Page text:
Jack Nicholson Offered Jackie Robinson Biopic '42'

The dramatic, inspirational story of Jackie Robinson, Major League Baseball's first black player, seems so ripe for a Hollywood adaptation that it's a little surprising we haven't seen the story hit the big screen in some time. Filmmakers have certainly tried — Spike Lee had a biopic in the works at one point, and Robert Redford tried for years to get his own version going — but for whatever reason, those projects never panned out. Happily, the iconic sports star and civil rights hero may finally be getting his day in the sun. Earlier this year, Legendary Pictures announced an official biopic to be directed by Brian Helgeland for release by Warner Bros., and now it seems casting on the picture has slowly begun.

While we still have no idea who'll play Robinson, a new report has surfaced saying that Jack Nicholson has been offered a part in the film. Read more after the jump.

Robinson would've been considered a remarkable player under any circumstance, but it's the incredible courage he showed in becoming MLB's first black player — enduring hateful taunts, unnecessary roughness from other players, and even death threats — that elevates him to the status of great American hero. I'd imagine that his moving story would translate splendidly to film, provided that Helgeland is able to do it justice.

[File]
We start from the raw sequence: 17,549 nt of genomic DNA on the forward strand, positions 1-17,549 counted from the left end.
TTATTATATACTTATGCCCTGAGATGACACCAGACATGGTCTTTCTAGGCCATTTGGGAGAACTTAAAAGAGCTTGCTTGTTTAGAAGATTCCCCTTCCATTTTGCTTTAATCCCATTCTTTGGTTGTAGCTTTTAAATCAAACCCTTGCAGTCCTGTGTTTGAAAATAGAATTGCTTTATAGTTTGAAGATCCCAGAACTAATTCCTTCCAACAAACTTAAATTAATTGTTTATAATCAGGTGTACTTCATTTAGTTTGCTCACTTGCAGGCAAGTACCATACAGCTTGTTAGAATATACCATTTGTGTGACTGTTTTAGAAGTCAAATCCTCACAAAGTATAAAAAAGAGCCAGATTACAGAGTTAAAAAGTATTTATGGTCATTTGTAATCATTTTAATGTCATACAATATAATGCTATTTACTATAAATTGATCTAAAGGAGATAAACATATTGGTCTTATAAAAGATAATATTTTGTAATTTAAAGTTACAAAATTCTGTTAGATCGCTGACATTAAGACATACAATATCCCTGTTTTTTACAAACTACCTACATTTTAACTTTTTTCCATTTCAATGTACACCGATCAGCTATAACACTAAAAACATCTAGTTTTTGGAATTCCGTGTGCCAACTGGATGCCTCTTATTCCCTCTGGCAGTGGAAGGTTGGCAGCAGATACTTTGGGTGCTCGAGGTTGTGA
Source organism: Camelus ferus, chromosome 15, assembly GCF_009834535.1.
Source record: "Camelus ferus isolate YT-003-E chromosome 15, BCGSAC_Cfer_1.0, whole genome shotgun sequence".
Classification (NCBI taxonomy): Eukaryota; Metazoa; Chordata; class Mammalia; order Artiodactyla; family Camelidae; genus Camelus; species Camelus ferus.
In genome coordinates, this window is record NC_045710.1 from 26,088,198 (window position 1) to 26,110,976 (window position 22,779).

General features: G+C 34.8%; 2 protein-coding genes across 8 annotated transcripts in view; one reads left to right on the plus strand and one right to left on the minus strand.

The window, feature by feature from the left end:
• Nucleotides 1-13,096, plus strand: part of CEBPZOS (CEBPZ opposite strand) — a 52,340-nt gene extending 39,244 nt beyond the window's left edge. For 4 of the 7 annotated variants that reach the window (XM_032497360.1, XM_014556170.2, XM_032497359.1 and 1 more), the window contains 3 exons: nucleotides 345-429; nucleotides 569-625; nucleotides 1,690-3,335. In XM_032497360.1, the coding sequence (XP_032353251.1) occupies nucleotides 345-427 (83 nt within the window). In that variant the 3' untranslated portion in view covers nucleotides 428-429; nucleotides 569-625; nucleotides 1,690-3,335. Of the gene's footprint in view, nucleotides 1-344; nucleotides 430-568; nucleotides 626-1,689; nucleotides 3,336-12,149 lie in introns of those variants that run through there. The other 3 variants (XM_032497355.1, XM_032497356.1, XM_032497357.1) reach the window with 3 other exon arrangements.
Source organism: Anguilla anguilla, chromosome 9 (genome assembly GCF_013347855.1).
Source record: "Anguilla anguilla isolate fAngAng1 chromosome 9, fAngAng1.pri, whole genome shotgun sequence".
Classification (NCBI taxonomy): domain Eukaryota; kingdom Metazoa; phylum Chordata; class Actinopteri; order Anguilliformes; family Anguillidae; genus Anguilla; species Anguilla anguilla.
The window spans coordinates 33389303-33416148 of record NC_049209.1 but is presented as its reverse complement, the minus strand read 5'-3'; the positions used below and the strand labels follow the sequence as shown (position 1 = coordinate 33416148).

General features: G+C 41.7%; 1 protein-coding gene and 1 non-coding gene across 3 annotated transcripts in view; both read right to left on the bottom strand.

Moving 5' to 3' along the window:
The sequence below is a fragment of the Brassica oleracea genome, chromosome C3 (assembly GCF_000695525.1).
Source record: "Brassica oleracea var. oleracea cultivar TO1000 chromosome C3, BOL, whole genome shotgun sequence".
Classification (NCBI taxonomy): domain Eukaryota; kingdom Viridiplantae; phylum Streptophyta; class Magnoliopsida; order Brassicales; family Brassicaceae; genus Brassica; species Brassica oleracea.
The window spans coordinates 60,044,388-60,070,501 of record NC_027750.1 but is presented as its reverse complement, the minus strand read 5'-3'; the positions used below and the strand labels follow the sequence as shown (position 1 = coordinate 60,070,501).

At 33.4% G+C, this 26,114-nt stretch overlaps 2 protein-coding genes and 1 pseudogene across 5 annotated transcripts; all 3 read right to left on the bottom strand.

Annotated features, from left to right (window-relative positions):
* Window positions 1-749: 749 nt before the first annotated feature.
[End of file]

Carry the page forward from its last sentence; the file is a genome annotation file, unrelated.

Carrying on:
The Warner Bros. picture is being developed in collaboration with the late Robinson's estate and his widow Rachel. Helgeland will also write the story, which focuses on Robinson and his legacy; as we reported this summer, this seems to be a different take from the more Rickey-centric one that Helgeland had been developing with Redford previously. In that incarnation, Redford was attached to play Rickey, but doesn't seem to be associated with the film any longer.

Nicholson has yet to make a decision on the offer, so we don't know for sure that he'll be starring in it. Still, the apparent fact that the project is actively casting seems like an auspicious indication that this version of the Robinson tale could actually get off the ground.